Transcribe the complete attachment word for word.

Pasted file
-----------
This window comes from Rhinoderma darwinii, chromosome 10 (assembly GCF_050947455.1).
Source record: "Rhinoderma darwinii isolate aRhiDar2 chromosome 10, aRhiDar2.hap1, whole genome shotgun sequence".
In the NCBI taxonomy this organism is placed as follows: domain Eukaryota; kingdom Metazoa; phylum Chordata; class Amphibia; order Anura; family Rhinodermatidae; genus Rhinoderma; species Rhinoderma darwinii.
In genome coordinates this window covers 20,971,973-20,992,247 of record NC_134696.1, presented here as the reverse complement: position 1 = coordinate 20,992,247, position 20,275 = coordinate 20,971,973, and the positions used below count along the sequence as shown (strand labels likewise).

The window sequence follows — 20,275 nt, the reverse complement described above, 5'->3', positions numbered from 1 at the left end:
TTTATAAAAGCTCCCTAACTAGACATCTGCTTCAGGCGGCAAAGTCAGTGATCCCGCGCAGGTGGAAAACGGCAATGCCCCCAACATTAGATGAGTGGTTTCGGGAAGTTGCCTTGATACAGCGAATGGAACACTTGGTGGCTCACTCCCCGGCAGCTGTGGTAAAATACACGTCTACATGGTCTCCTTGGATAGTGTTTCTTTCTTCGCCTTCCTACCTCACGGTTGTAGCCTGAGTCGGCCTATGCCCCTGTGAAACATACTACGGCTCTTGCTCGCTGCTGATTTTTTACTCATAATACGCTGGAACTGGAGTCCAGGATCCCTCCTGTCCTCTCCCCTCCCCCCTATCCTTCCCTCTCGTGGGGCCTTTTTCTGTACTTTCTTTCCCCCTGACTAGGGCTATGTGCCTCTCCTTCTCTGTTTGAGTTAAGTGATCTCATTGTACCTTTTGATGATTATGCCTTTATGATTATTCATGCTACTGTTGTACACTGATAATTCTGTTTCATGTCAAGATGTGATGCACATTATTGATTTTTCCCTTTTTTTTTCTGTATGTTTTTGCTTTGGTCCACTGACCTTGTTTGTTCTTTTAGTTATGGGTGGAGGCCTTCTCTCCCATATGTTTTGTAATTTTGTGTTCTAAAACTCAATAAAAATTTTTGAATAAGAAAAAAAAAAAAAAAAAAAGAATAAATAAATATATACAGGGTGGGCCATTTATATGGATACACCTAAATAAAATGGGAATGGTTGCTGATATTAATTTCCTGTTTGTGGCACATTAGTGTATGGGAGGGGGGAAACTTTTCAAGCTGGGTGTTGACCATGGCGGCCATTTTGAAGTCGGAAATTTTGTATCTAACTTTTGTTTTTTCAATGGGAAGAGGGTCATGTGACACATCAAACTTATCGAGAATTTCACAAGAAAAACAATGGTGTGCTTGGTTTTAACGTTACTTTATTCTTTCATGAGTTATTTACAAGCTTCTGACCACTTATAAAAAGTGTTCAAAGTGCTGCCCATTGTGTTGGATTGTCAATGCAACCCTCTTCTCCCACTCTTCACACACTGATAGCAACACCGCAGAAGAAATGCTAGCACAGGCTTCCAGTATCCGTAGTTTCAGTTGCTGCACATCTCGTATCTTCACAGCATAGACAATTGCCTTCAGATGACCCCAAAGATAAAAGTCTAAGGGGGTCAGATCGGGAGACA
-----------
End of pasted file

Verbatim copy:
This window comes from Rhinoderma darwinii, chromosome 10 (assembly GCF_050947455.1).
Source record: "Rhinoderma darwinii isolate aRhiDar2 chromosome 10, aRhiDar2.hap1, whole genome shotgun sequence".
In the NCBI taxonomy this organism is placed as follows: domain Eukaryota; kingdom Metazoa; phylum Chordata; class Amphibia; order Anura; family Rhinodermatidae; genus Rhinoderma; species Rhinoderma darwinii.
In genome coordinates this window covers 20,971,973-20,992,247 of record NC_134696.1, presented here as the reverse complement: position 1 = coordinate 20,992,247, position 20,275 = coordinate 20,971,973, and the positions used below count along the sequence as shown (strand labels likewise).

The window sequence follows — 20,275 nt, the reverse complement described above, 5'->3', positions numbered from 1 at the left end:
TTTATAAAAGCTCCCTAACTAGACATCTGCTTCAGGCGGCAAAGTCAGTGATCCCGCGCAGGTGGAAAACGGCAATGCCCCCAACATTAGATGAGTGGTTTCGGGAAGTTGCCTTGATACAGCGAATGGAACACTTGGTGGCTCACTCCCCGGCAGCTGTGGTAAAATACACGTCTACATGGTCTCCTTGGATAGTGTTTCTTTCTTCGCCTTCCTACCTCACGGTTGTAGCCTGAGTCGGCCTATGCCCCTGTGAAACATACTACGGCTCTTGCTCGCTGCTGATTTTTTACTCATAATACGCTGGAACTGGAGTCCAGGATCCCTCCTGTCCTCTCCCCTCCCCCCTATCCTTCCCTCTCGTGGGGCCTTTTTCTGTACTTTCTTTCCCCCTGACTAGGGCTATGTGCCTCTCCTTCTCTGTTTGAGTTAAGTGATCTCATTGTACCTTTTGATGATTATGCCTTTATGATTATTCATGCTACTGTTGTACACTGATAATTCTGTTTCATGTCAAGATGTGATGCACATTATTGATTTTTCCCTTTTTTTTTCTGTATGTTTTTGCTTTGGTCCACTGACCTTGTTTGTTCTTTTAGTTATGGGTGGAGGCCTTCTCTCCCATATGTTTTGTAATTTTGTGTTCTAAAACTCAATAAAAATTTTTGAATAAGAAAAAAAAAAAAAAAAAAAGAATAAATAAATATATACAGGGTGGGCCATTTATATGGATACACCTAAATAAAATGGGAATGGTTGCTGATATTAATTTCCTGTTTGTGGCACATTAGTGTATGGGAGGGGGGAAACTTTTCAAGCTGGGTGTTGACCATGGCGGCCATTTTGAAGTCGGAAATTTTGTATCTAACTTTTGTTTTTTCAATGGGAAGAGGGTCATGTGACACATCAAACTTATCGAGAATTTCACAAGAAAAACAATGGTGTGCTTGGTTTTAACGTTACTTTATTCTTTCATGAGTTATTTACAAGCTTCTGACCACTTATAAAAAGTGTTCAAAGTGCTGCCCATTGTGTTGGATTGTCAATGCAACCCTCTTCTCCCACTCTTCACACACTGATAGCAACACCGCAGAAGAAATGCTAGCACAGGCTTCCAGTATCCGTAGTTTCAGTTGCTGCACATCTCGTATCTTCACAGCATAGACAATTGCCTTCAGATGACCCCAAAGATAAAAGTCTAAGGGGGTCAGATCGGGAGACA